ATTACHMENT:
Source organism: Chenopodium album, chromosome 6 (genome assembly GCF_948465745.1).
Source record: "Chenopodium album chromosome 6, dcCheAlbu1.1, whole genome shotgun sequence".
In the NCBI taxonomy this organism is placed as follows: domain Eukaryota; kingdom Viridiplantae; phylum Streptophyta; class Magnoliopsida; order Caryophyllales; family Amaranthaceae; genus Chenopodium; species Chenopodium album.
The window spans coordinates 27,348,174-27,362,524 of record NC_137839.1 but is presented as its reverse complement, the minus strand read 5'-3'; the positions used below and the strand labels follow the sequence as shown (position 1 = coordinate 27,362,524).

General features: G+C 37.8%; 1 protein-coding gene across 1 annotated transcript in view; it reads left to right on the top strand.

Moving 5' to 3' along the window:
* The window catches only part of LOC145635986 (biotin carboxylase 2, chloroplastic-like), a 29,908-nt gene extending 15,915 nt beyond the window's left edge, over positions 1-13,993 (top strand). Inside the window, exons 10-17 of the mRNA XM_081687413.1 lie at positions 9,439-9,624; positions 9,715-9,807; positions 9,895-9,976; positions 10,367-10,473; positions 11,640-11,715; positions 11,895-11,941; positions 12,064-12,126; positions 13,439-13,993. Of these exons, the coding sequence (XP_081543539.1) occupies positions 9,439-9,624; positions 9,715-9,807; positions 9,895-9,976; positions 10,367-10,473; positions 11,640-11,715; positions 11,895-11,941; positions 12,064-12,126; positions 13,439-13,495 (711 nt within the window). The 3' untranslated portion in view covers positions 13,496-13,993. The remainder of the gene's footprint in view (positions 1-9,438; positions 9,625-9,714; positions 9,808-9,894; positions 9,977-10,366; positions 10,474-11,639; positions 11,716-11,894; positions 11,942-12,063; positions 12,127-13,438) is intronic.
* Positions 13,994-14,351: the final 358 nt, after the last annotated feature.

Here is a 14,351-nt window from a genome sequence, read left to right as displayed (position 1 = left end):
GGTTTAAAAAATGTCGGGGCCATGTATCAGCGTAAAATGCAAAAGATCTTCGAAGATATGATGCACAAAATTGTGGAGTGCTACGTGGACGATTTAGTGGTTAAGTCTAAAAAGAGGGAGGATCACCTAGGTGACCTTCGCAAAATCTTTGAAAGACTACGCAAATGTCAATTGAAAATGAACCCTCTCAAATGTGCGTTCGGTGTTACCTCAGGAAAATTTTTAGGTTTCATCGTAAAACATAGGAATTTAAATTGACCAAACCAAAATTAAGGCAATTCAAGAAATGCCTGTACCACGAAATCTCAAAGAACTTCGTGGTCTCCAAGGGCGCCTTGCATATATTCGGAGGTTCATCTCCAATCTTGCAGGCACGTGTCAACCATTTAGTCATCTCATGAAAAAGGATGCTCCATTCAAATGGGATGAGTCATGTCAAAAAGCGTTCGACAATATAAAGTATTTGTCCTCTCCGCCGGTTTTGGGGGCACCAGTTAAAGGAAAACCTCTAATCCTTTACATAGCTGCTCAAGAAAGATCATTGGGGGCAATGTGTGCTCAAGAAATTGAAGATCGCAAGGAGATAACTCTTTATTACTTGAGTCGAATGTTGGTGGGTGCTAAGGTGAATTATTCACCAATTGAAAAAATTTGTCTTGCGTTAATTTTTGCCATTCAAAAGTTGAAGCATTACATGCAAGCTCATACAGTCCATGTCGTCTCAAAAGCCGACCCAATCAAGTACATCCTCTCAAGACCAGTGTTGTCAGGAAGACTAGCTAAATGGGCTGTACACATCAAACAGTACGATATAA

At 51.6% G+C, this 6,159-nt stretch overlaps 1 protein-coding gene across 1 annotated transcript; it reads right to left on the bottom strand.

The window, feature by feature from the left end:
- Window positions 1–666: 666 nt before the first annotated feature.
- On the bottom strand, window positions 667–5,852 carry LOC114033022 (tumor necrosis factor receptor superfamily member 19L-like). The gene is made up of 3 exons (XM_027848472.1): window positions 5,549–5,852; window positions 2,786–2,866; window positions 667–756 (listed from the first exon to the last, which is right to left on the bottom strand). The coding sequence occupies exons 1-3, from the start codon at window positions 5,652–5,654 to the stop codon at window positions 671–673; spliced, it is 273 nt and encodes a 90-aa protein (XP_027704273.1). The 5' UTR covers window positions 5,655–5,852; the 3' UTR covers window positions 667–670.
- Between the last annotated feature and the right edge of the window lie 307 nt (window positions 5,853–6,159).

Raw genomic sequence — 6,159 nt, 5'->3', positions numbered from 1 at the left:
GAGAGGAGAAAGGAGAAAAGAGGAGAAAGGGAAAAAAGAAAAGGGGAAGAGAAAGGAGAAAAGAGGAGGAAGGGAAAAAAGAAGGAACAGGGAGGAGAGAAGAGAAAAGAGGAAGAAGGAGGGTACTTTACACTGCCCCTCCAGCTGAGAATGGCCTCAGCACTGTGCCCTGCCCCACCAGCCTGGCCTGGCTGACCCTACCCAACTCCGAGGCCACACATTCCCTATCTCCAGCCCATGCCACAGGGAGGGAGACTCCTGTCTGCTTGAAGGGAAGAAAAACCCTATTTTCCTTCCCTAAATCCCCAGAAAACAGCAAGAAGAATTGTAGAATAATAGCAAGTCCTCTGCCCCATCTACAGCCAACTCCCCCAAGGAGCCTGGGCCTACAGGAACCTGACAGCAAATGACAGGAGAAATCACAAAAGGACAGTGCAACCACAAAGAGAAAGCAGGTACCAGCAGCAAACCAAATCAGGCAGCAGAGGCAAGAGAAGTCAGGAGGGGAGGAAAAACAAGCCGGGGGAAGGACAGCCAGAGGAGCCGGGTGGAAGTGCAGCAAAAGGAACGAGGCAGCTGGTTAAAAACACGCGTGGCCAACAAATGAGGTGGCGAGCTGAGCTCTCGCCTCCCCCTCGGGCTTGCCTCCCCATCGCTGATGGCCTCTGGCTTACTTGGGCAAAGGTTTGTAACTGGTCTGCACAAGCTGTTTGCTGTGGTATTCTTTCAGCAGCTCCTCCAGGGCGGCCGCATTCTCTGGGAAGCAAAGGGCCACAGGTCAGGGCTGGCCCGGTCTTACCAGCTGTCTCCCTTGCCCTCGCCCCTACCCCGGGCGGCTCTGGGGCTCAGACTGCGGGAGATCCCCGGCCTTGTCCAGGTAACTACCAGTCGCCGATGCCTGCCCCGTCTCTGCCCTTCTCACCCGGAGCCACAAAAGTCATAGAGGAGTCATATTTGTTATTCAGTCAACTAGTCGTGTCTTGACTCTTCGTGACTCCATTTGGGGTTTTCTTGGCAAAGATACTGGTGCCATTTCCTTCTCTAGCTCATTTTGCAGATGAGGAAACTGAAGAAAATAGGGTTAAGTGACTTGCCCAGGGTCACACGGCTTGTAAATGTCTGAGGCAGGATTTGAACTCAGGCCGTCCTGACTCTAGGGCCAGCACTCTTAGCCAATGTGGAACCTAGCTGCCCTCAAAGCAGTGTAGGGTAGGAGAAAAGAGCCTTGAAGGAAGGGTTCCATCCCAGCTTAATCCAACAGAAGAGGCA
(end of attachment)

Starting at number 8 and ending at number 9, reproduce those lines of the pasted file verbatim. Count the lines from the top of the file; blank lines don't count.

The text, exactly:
* Positions 13,994-14,351: the final 358 nt, after the last annotated feature.

Here is a 14,351-nt window from a genome sequence, read left to right as displayed (position 1 = left end):